The B.C. government and the RCMP are at odds over the province's immediate implementation of Thomas Braidwood's recommendations on the use of tasers.
The Mounties want time to study the report, which could affect policing across Canada.
But B.C. Solicitor General Kash Heed said Thursday he was ordering the adoption of all 19 recommendations of the Braidwood commission, and expected all B.C. police forces to follow, including the RCMP, which polices communities that are home to 70 per cent of the province's residents.
"I've given a directive, and that directive I expect to be followed by every police officer in British Columbia, including the RCMP," Mr. Heed, the former West Vancouver police chief, told a news conference held shortly after Thomas Braidwood issued 19 recommendations on reforms to police use of tasers.
Mr. Heed appeared to take it as a given that the RCMP would be in line with the ideas of Mr. Braidwood, who is heading the inquiry into the death of Polish immigrant Robert Dziekanski after he was tasered at Vancouver International Airport in October 2007.
Mr. Braidwood said the B.C. government should make the RCMP acceptance of the reforms a precondition for the province entering into a new policing agreement with the Mounties when the current deal expires in 2012.
Pressed on what he would do if the RCMP did not agree, Mr. Heed said he believes the RCMP would follow his orders on tasers.
"I certainly gave them a clear direction. I am confident they will follow it. I expect them to follow it, " he told reporters, noting his staff were talking to senior Mounties.
But a spokesperson for RCMP operations in B.C. said the force would take time deciding how to proceed, and were cautious about the prospect of creating B.C. taser standards at odds with RCMP operations in the rest of Canada.
"These recommendations would have implications to our training, policy and operations across the country, and it is too early to make a public statement on our next steps until we have the appropriate amount of time to review these recommendations," Sergeant Tim Shields said.
"We still need to review and assess the conclusions and recommendations from this report, which is almost two inches thick."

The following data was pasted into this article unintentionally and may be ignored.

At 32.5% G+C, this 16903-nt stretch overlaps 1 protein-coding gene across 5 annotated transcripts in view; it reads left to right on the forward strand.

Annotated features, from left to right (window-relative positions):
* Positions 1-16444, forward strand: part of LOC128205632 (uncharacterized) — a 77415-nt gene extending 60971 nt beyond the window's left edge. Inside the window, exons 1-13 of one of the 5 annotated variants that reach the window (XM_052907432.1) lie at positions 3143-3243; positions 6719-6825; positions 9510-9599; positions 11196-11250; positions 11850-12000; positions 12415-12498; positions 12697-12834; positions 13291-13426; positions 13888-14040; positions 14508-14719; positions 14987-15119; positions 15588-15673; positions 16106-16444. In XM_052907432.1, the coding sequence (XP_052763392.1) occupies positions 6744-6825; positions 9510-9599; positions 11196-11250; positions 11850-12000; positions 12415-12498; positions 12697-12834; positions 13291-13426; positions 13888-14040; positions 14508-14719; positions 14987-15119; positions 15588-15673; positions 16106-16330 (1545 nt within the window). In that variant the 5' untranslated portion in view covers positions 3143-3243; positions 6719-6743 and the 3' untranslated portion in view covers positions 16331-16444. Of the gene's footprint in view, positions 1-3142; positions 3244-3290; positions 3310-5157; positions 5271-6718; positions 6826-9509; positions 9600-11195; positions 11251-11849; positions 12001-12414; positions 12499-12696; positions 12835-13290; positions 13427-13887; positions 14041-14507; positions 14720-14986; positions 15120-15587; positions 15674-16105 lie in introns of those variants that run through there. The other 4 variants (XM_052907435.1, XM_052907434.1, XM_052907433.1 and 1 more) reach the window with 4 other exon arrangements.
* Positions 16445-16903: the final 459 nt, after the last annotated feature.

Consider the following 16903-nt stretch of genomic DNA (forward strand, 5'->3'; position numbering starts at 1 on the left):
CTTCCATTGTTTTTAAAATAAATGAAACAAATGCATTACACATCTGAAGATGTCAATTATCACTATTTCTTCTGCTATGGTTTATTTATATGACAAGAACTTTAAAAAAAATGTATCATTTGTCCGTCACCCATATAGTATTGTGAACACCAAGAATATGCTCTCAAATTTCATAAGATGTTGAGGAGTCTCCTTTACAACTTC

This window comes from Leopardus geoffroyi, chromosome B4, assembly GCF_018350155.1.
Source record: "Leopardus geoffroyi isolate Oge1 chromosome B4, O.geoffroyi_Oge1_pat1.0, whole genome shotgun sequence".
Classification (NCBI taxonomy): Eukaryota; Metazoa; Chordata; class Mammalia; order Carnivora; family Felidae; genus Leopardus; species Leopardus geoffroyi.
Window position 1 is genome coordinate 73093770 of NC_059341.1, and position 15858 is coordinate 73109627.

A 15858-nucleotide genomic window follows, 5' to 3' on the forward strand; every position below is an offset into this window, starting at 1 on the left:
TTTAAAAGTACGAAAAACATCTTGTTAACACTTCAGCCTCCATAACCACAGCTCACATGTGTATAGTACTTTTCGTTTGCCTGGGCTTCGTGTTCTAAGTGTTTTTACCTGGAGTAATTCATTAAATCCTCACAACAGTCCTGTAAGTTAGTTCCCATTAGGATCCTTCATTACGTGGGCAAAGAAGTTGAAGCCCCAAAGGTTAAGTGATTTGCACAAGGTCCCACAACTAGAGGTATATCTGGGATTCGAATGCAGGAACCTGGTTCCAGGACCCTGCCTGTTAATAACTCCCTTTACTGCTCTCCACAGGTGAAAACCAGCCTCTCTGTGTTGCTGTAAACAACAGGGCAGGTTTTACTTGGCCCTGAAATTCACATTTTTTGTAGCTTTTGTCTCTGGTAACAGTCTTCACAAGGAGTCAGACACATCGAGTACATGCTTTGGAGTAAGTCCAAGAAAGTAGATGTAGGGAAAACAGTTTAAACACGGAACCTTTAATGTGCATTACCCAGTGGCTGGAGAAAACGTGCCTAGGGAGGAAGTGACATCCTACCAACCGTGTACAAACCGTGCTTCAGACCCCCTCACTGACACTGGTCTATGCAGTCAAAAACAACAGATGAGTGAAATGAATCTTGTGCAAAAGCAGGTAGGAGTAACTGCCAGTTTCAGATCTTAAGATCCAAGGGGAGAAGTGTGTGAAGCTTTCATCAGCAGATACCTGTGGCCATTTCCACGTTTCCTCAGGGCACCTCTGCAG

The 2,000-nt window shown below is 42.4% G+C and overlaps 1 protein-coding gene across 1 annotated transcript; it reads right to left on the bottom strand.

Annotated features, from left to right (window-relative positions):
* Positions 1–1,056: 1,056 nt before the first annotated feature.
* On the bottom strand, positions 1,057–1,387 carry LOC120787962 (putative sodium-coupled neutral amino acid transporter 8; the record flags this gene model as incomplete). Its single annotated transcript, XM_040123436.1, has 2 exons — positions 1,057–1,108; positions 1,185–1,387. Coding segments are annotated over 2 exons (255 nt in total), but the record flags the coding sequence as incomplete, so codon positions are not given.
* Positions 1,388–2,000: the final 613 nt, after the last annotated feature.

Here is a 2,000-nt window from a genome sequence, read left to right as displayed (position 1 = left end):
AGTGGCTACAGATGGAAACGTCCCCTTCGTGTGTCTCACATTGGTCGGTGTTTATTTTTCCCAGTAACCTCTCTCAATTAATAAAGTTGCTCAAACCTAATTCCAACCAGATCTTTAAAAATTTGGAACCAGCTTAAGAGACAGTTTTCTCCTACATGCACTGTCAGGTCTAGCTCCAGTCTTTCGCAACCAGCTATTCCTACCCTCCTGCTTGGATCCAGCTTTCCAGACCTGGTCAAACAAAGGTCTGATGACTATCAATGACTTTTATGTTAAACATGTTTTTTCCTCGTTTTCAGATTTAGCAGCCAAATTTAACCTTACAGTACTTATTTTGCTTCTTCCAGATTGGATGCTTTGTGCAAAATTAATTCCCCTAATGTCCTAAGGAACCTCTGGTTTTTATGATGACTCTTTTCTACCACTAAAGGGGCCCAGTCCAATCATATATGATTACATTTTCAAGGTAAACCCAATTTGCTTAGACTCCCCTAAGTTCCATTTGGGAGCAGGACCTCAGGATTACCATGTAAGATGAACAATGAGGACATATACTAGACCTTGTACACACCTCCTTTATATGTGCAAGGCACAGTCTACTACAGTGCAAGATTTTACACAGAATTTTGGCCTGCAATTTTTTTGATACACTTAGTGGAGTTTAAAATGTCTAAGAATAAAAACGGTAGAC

Asked about 2012, he said the Mounties are committed to working with the province on required adjustments to procedures, policies and training.
Mr. Braidwood, a retired justice of the B.C. appeal court, was appointed in February, 2008, to head a commission of inquiry on taser use by police other than the RCMP, deemed as a federal police force to be outside provincial jurisdiction, and a study on the death of Mr. Dziekanski.
Mr. Dziekanski, 40, was stunned repeatedly with a taser during a confrontation with four Mounties prompted by his erratic conduct. While the use of the taser has not been conclusively linked to the cardiac arrest that killed him, its use prompted a furious, ongoing debate about the police use of stun guns.
"On balance, I am satisfied that our society is better off with these weapons in use than without them. However, my support for their use is conditional on significant changes being made in when and how the weapon is deployed," Mr. Braidwood told a news conference yesterday.
He ruled out a moratorium on the use of tasers.
His 19 recommendations, he said, respect the need to provide police officers with the best tools for their jobs, but are also mindful of the potential of tasers to cause serious injury or death, as well as what he called "Canadian values." He noted that tasers have been linked to 25 deaths in Canada.
Taser, he said, "have the capacity to cause serious injury or death, typically by triggering heart arrhythmia which can lead to ventricular tachycardia and-or fibrillation." He also noted that "deploying a conducted energy weapon against an emotionally disturbed person is, in most cases, the worst possible response."
He called for tougher standards for taser use, suggesting they should not be used to enforce municipal bylaws or provincial offences such as transit-fare evasion, but only for "truly criminal offences." He said that they may be use against people causing bodily harm or if a police officer is satisfied "on reasonable grounds" the subject's behaviour will imminently cause bodily harm.
"It would embarrass me as a Canadian to watch a police officer deploy this weapon against a subject, even one under investigation for a criminal offence, for merely walking or running away from the officer," he said.
Among his recommendations was that police should be barred from discharging stun guns for more than five seconds - Mr. Dziekanski was subjected to five blasts over 31 seconds - and that officers assigned tasers should also be given external defibrillators.
Mr. Braidwood also decried the absence of provincial standards on the approval, use, care, and testing of tasers as well as training for officers using them, resulting in a "patchwork quilt of inconsistent policies." He said the province had "abdicated" its responsibilities.
The news conference marked a rare opportunity for reporters to pose questions for Mr. Braidwood, who took all queries, but declined to discuss the circumstances of Mr. Dziekanski's death in detail because that part of his review is still under way.
"It will come," he said.
Asked if there was anything he would encourage the government to do, Mr. Braidwood replied, "Accept everything I said."